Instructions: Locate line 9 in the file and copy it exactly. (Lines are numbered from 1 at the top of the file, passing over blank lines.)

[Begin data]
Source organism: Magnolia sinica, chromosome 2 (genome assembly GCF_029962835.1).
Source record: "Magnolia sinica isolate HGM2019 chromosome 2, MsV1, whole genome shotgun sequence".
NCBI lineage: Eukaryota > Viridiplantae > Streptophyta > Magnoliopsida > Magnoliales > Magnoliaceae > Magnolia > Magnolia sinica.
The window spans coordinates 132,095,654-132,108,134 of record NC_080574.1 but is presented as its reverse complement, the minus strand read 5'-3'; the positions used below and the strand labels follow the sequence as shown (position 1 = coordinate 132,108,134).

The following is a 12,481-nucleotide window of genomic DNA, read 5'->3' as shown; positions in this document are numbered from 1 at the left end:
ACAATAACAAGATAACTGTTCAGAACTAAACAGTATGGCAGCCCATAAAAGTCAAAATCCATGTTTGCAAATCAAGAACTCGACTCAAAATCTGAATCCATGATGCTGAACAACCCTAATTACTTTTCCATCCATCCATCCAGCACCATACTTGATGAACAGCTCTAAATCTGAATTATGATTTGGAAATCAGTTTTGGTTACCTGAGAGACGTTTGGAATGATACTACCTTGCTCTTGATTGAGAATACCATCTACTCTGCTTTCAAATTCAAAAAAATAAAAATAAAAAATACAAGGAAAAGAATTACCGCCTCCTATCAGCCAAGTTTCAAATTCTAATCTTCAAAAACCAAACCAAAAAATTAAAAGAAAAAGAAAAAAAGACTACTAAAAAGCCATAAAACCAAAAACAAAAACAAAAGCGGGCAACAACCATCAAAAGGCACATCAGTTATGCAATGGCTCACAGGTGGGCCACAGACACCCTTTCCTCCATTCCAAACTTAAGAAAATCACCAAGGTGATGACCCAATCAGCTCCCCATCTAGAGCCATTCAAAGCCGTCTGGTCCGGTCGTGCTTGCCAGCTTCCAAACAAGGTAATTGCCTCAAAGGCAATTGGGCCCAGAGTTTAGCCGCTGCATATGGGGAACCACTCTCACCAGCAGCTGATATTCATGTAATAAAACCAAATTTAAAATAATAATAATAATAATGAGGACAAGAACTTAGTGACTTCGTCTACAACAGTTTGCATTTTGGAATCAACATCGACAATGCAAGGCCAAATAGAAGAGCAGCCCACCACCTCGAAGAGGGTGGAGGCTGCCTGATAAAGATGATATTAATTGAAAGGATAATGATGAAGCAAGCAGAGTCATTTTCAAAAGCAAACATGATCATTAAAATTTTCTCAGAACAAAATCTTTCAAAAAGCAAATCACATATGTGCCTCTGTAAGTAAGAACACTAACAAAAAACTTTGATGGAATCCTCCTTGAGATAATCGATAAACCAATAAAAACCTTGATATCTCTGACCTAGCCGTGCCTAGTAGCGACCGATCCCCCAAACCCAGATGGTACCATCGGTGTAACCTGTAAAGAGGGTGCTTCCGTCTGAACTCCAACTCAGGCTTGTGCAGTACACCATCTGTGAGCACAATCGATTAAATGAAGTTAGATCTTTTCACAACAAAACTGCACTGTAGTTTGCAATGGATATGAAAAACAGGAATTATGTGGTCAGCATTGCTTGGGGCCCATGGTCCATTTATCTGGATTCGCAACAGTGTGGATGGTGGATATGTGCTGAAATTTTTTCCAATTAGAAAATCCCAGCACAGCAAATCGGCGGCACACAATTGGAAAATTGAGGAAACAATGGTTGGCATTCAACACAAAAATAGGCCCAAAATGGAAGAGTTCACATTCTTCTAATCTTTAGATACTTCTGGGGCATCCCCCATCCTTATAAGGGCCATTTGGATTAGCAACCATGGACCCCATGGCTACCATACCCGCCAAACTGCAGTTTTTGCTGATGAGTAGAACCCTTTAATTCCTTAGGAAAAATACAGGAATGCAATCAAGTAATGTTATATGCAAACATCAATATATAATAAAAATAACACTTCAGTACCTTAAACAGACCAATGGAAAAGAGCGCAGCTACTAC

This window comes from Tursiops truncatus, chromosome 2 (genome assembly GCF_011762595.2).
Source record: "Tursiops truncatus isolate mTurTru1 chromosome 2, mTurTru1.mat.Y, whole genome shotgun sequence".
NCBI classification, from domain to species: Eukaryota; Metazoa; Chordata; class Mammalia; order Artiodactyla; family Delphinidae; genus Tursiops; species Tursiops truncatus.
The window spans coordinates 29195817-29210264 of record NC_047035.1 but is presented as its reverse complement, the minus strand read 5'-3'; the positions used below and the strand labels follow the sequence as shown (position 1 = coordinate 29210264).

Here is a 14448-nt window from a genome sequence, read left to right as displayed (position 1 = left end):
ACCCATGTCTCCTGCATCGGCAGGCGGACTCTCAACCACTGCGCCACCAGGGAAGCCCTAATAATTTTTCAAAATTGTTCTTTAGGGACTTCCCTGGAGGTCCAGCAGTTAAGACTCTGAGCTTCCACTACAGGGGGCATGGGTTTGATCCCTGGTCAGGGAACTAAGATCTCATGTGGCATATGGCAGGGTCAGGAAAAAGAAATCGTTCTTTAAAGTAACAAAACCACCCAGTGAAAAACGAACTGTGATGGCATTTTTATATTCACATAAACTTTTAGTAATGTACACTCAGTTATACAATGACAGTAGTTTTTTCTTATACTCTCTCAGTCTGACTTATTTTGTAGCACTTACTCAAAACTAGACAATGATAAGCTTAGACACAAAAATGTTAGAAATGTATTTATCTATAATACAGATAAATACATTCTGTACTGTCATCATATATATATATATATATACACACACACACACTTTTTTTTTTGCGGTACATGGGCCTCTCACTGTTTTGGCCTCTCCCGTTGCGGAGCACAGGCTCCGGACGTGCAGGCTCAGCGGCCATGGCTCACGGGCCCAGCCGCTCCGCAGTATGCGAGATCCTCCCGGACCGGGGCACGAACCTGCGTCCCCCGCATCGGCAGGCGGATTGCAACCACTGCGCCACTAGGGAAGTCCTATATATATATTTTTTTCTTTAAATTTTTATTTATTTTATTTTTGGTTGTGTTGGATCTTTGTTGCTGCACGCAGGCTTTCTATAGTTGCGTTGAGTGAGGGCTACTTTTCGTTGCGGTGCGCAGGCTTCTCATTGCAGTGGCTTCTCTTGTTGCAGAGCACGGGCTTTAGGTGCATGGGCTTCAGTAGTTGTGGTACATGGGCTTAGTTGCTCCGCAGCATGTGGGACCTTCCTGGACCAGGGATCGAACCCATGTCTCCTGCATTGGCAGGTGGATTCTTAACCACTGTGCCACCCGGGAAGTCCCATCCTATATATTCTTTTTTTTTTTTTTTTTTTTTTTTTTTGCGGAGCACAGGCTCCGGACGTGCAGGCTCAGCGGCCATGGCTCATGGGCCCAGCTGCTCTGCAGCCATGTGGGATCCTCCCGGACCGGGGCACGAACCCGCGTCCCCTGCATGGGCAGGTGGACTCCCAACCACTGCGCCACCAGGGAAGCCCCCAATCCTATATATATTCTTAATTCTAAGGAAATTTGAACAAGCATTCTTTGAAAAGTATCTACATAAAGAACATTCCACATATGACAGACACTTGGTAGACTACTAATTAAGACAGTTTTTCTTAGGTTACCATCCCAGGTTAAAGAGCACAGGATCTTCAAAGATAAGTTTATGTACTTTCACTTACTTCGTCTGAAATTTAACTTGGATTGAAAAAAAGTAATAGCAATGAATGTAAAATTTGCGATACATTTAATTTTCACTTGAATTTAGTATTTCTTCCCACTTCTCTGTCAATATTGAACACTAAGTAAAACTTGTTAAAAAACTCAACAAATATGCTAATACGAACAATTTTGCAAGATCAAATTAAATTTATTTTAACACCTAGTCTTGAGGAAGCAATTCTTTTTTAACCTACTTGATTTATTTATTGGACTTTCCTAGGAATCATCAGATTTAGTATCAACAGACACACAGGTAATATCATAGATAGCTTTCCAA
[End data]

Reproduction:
NCBI classification, from domain to species: Eukaryota; Metazoa; Chordata; class Mammalia; order Artiodactyla; family Delphinidae; genus Tursiops; species Tursiops truncatus.